I took advantage of my consecutive days off last week and headed down to visit my grandparents for a quick three-day visit in Savannah, Georgia. It was a whirlwind trip, and Perry the trusty Subaru clocked over a thousand miles, but I had a wonderful time.
I opened the shop last Tuesday and finished work at noon, then got on the road right away. The 8.5 hour drive down was relatively uneventful – it was gray and rainy, but nothing too unpleasant to drive in. The roadtripping playlist on my iPod and The Shadow cassette tapes that I dug out of my glove compartment kept me entertained. In fact, listening to Sufjan Stevens while driving past views like this was the perfect sort of melancholy:
A few hundred miles later, I made a quick stop to refuel and survey my kingdom:
Manning, South Carolina! Pretty cool town, huh?
I got to my grandparents’ house a little before 9:00pm, and given that I’d gotten up at 4:30am to go to work, it wasn’t very long before I was sound asleep.
We woke up the next morning to clear, sunny skies and a temperature in the 70s – not quite the February weather I’m used to, but a perfect example of why I love Savannah in the winter. We ventured into the historic downtown area in the city so my grandma and I could do something that neither of us had ever done in Savannah before: a horse and buggy ride!
I’ve been to Savannah more than ten times in my life, but I’ve never seen the city this way! Our carriage ride took us through the oldest part of downtown, winding back and forth around all the lovely little squares that are set in the middle of the streets.
Our guide had a lot of fun facts to offer about the historic architecture – those fun little quirks that every old city seems to have, like signs that were painted over and uncovered decades later, or windows accidentally installed upside down.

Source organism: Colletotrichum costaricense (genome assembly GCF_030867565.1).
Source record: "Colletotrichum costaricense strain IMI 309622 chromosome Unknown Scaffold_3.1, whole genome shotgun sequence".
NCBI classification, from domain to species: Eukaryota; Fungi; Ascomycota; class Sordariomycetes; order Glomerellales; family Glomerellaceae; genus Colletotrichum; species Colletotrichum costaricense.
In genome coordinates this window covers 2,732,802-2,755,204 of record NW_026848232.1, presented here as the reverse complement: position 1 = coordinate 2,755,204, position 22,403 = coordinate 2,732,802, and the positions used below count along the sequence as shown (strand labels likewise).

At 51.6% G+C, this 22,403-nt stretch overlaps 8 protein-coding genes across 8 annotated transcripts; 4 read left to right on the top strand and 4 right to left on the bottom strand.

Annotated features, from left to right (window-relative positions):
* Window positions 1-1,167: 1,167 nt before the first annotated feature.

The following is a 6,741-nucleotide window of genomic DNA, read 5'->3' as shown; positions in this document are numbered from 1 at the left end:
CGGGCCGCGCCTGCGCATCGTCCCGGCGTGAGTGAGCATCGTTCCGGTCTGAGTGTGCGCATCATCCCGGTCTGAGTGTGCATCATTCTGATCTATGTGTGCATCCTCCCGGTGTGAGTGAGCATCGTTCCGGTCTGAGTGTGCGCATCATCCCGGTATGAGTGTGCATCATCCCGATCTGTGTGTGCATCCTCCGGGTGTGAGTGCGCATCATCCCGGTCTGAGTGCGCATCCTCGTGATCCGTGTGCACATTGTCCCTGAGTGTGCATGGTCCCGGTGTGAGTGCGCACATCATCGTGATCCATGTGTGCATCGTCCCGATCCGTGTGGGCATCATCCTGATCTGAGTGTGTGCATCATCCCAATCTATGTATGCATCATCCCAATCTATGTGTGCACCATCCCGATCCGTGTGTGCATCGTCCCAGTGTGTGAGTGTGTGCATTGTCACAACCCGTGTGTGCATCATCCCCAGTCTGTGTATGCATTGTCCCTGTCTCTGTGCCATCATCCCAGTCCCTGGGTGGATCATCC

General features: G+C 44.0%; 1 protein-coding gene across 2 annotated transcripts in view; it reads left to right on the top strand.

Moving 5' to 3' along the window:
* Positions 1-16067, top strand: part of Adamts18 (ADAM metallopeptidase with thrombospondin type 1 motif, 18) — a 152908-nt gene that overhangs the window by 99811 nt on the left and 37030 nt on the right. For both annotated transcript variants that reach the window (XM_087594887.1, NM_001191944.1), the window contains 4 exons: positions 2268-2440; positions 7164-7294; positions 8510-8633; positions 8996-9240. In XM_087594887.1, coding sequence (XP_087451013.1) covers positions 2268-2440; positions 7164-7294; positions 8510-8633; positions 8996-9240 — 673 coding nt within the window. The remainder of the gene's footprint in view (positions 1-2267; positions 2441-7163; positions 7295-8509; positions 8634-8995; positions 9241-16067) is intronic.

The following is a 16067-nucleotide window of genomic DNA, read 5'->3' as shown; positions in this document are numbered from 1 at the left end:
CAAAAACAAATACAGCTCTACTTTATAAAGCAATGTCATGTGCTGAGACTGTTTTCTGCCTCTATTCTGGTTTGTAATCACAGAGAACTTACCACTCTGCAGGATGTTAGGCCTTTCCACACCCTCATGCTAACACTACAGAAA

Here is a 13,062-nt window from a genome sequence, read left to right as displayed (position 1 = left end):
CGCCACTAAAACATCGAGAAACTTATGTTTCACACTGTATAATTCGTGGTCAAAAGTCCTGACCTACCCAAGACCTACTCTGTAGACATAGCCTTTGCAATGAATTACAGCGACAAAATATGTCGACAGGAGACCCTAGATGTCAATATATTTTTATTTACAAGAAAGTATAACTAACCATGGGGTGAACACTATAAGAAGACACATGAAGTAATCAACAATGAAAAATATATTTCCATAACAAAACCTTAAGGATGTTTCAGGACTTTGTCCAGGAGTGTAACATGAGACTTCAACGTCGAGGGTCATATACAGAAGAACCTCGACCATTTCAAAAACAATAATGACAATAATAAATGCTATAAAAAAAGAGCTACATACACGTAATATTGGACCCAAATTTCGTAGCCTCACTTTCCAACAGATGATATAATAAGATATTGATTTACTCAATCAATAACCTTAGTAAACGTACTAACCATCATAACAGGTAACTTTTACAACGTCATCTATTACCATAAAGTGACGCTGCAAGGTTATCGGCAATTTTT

Savannah is such a lovely city – definitely one of my very favorites – and my grandma and I both agreed that it was so quaint and charming to see the city while listening to the horse’s hooves clopping along.
After we said goodbye to our friendly guide and our equine chauffeur, Laurie, we spent some time walking around the more modern shopping district near the city market, and stopped in two fun local shops called The Salt Table and The Savannah Bee Company: specialty salt and honey stores, respectively. We both walked away with a few tasty souvenirs and a newfound love for honeycomb (seriously, try it if you ever have the chance – you’ll never go back).
We found my grandpa again before heading down to River Street to have lunch at The Shrimp Factory – does that sound Southern or what? I had the best shrimp and grits I have ever had in my life, and we made a last stop at River Street Sweets to pick up a few famous Savannah pralines before heading on home.
By the way, if anybody can tell me the difference between “historic” and “historical” and when to use them, I would be much obliged. Until then, I’m sorry for my grammar.